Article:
The Causes Of Conflicts In Early Colonial America

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The struggle between insiders and outsiders has been a central thread in American history. One could point out that it stems from the history of the Americas as a place where a man could win power, wealth, and glory, even if he had to steal it from someone. The United States is also rare as one of the first places where a rebellion actually worked. Outsiders rising up to try to improve their lot in life has been common. But they rarely if ever worked. Inevitably, those in power would keep it, and after winning victories would move to consolidate their power. This paper will explore how conflicts in early Colonial America were driven by tensions between insiders and outsiders, and how the insiders won out in these conflicts and consolidated their power. Four conflicts show this point: Bacon's rebellion; King Phillip's war; the Salem Witch Trials; and the Scarlet Letter; a work of historical fiction. The first conflict was Bacon's rebellion, a rebellion in Virginia in 1676 which Nathaniel Bacon led. It shows the historical trends of conflict between those on the frontier and insiders, and elite consolidation of power, excellently. Bacon’s rebellion had many proximate causes, but no main objectives or driving cause. The story of it is inextricably tied up with the situation in Virginia and the facts on…show more content…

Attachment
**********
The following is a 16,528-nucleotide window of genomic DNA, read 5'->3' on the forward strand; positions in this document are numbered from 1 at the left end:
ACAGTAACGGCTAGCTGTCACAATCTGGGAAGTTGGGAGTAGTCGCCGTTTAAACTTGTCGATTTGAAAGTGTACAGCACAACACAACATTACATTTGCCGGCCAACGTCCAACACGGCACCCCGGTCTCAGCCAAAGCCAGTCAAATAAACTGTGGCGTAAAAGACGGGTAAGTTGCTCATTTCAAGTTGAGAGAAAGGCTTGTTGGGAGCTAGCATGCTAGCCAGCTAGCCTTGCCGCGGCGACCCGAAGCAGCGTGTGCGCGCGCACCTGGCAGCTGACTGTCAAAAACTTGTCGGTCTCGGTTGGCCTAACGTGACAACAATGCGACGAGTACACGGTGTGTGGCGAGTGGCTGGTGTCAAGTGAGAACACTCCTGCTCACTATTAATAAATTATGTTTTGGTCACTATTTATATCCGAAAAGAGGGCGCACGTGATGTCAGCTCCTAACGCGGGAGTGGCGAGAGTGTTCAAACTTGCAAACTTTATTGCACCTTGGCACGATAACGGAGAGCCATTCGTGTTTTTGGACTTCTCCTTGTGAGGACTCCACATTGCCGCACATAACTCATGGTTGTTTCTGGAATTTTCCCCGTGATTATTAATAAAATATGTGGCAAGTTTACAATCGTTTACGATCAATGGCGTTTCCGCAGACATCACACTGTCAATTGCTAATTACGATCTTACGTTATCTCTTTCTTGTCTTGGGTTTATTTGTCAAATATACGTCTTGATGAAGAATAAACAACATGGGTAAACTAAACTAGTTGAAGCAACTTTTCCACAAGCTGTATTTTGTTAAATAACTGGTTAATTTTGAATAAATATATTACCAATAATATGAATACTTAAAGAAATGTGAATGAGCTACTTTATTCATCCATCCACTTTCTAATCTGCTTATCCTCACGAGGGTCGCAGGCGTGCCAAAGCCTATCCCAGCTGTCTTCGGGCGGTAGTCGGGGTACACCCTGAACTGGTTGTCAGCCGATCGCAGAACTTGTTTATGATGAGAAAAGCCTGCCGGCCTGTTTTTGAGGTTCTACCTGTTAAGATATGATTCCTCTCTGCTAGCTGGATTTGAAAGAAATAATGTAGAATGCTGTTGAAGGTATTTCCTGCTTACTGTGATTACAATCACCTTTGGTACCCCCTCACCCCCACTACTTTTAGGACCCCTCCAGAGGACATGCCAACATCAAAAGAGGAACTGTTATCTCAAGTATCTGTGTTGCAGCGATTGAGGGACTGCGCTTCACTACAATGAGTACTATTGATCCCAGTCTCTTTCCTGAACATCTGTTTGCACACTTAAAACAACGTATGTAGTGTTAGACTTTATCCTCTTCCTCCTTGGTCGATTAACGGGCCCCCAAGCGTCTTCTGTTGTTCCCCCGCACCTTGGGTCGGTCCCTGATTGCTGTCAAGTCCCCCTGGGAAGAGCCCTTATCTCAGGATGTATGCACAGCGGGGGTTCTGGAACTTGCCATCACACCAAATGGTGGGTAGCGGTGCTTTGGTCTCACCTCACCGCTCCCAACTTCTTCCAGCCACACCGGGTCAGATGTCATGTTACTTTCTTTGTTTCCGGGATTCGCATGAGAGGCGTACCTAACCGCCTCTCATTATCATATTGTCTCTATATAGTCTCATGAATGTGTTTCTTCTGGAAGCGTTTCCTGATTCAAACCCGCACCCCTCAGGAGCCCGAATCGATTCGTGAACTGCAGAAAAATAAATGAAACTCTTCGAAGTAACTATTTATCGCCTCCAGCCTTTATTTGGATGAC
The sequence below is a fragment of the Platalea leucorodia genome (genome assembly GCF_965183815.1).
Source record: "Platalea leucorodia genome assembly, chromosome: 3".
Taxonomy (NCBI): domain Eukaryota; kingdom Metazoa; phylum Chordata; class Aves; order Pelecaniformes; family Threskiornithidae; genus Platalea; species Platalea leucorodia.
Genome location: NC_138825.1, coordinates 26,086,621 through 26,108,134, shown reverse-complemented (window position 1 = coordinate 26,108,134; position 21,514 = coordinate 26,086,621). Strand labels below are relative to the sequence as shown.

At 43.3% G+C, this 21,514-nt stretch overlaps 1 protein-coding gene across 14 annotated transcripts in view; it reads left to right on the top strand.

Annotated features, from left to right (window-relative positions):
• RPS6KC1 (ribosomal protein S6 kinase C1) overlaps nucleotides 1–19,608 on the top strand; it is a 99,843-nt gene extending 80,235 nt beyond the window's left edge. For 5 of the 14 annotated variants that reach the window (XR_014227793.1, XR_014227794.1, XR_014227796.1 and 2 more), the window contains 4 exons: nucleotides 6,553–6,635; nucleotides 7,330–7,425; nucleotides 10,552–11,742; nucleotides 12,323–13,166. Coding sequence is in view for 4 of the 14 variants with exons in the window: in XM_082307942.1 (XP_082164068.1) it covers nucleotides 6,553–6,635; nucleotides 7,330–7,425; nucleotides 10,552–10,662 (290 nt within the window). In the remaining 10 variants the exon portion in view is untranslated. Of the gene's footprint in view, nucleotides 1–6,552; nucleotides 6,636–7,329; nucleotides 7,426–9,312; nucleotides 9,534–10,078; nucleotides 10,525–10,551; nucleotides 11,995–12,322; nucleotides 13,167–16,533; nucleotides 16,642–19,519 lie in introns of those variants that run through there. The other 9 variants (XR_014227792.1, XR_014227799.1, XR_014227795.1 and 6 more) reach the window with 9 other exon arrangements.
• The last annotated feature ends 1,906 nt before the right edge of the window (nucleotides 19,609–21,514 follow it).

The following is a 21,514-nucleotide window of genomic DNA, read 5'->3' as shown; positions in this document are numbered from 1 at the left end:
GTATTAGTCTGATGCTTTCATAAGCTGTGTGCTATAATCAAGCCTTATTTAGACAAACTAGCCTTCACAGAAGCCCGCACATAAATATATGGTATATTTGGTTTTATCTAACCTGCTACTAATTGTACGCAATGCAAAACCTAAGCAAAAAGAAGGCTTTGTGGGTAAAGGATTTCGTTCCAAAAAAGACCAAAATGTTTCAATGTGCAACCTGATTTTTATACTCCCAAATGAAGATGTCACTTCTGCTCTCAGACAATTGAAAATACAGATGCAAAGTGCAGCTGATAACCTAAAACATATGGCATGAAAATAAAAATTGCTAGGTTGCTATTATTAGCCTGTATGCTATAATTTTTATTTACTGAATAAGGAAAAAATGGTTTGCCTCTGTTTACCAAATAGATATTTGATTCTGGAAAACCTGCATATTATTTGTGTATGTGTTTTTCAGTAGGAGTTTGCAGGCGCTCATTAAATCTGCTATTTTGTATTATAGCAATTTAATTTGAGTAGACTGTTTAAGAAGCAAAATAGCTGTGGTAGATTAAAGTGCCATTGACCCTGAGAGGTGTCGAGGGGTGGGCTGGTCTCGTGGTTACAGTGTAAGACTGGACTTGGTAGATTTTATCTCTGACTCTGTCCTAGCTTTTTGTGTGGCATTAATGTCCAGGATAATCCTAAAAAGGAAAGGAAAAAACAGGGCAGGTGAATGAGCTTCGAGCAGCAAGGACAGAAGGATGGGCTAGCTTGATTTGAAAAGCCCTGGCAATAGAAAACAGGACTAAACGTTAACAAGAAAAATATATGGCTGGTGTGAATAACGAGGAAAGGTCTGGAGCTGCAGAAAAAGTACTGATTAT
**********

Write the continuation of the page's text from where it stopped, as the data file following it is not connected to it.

Second and third generation colonists suffered far more from the war than the earlier settlers. On the other hand, the insiders, especially in the center of the colonies, suffered little, and the losses of their opponents led to a general consolidation of power under the elites. Elites in Britain, too, moved to consolidate power under themselves, limiting Colonial power and autonomy after the war. The King of England revoked the Colonial charter of Plymouth and attempted to do so for Connecticut. King Phillip's war shows how conflicts lead only to further elite
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